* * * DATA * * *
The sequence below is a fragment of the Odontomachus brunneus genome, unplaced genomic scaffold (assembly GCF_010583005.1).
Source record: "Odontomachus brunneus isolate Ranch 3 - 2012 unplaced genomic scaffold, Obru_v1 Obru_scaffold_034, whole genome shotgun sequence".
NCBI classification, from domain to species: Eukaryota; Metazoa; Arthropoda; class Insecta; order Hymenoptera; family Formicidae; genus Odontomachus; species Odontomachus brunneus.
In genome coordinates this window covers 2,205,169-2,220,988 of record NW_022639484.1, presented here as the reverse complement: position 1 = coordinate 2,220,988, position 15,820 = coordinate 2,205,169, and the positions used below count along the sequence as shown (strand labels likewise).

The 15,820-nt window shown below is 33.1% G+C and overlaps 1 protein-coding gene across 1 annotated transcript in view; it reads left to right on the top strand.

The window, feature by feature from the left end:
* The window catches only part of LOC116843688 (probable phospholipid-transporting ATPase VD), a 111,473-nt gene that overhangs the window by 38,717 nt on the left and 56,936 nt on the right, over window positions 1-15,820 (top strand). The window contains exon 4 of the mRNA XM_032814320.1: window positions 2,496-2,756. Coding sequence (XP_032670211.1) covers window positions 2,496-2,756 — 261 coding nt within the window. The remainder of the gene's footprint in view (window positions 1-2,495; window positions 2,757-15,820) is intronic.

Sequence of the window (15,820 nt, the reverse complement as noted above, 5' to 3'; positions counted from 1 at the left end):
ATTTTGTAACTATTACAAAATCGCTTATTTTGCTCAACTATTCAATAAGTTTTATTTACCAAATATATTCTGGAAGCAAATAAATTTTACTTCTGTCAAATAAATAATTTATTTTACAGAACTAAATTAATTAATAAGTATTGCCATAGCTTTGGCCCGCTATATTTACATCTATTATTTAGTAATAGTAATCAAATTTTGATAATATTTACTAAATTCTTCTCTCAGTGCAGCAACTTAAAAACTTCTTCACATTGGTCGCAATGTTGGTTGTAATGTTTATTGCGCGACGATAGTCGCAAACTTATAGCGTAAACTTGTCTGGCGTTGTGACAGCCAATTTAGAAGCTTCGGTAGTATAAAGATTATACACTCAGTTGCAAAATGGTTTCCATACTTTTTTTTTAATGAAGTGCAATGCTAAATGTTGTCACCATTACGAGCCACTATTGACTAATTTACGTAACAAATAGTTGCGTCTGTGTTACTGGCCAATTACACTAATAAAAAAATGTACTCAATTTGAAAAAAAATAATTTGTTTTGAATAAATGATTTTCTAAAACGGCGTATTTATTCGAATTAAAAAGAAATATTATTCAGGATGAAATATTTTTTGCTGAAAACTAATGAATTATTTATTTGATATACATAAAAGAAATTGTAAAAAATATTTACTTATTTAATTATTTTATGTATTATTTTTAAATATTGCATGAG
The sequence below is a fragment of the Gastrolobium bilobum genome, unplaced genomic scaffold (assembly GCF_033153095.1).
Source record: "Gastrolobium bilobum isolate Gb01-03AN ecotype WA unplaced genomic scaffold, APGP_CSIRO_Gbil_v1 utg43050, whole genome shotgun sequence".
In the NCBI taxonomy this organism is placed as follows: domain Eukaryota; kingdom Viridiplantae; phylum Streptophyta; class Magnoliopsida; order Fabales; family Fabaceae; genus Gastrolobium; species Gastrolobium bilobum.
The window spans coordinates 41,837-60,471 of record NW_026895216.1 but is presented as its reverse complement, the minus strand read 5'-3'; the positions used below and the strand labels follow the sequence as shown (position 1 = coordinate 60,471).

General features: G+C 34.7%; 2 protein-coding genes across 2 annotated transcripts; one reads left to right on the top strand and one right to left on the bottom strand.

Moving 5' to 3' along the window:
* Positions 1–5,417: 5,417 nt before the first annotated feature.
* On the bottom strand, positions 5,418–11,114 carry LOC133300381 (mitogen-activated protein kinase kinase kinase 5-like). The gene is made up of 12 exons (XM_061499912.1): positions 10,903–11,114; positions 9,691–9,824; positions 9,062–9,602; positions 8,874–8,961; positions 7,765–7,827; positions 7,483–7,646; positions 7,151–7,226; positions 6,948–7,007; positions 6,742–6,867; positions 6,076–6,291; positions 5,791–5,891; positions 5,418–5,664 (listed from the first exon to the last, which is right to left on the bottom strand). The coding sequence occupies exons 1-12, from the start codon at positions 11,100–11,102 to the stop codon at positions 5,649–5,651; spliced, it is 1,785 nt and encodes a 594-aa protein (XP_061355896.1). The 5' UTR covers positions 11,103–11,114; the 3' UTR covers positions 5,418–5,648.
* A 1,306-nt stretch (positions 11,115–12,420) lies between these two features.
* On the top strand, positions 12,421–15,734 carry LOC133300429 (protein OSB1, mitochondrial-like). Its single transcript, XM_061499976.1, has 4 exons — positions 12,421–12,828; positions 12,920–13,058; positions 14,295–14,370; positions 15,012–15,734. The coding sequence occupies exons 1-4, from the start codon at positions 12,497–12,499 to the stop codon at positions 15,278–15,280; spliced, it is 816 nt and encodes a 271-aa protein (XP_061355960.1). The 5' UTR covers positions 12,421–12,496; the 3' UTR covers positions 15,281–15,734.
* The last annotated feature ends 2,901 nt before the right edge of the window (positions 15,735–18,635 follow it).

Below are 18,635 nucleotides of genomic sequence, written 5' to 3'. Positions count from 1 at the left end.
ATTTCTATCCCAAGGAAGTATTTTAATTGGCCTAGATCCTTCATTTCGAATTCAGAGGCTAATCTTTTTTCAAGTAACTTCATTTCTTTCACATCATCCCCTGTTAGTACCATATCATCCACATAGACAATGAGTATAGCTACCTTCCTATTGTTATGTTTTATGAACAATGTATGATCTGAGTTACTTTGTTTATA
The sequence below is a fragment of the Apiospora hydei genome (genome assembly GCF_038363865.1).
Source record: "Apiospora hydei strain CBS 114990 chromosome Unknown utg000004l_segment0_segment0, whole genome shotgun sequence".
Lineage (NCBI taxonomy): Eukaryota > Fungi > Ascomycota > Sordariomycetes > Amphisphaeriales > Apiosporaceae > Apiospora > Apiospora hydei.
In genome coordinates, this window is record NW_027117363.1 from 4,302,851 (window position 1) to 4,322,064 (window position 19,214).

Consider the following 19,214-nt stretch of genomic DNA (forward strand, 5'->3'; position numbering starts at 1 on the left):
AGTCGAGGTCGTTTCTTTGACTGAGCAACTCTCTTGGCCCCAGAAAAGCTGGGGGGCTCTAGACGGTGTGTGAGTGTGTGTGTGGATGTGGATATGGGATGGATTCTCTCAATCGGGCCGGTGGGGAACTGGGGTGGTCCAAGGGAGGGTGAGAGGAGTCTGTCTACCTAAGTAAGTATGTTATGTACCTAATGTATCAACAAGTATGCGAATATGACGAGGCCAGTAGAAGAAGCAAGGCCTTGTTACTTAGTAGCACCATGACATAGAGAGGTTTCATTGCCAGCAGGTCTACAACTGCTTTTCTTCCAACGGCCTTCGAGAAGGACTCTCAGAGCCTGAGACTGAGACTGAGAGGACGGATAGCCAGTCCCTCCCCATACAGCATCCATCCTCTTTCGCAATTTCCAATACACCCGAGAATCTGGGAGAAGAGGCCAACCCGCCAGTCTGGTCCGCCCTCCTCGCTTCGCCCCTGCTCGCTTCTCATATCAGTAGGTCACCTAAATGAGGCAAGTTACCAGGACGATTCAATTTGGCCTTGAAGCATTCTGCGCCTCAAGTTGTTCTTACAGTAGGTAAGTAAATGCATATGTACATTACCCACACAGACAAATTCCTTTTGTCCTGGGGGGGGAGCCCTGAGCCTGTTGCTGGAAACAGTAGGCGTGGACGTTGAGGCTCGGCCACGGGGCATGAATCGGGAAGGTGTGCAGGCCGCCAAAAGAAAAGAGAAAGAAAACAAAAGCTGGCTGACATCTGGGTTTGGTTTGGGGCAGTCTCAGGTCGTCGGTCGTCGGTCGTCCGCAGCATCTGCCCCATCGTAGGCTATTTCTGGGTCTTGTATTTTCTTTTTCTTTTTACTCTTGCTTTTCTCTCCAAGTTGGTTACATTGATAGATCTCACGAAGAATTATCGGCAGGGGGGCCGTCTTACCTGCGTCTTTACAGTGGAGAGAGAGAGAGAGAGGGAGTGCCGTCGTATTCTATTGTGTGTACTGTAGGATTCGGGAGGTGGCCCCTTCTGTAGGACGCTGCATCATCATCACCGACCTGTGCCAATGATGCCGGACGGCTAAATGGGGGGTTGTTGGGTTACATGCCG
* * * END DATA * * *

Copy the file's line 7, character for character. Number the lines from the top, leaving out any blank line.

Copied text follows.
* The window catches only part of LOC116843688 (probable phospholipid-transporting ATPase VD), a 111,473-nt gene that overhangs the window by 38,717 nt on the left and 56,936 nt on the right, over window positions 1-15,820 (top strand). The window contains exon 4 of the mRNA XM_032814320.1: window positions 2,496-2,756. Coding sequence (XP_032670211.1) covers window positions 2,496-2,756 — 261 coding nt within the window. The remainder of the gene's footprint in view (window positions 1-2,495; window positions 2,757-15,820) is intronic.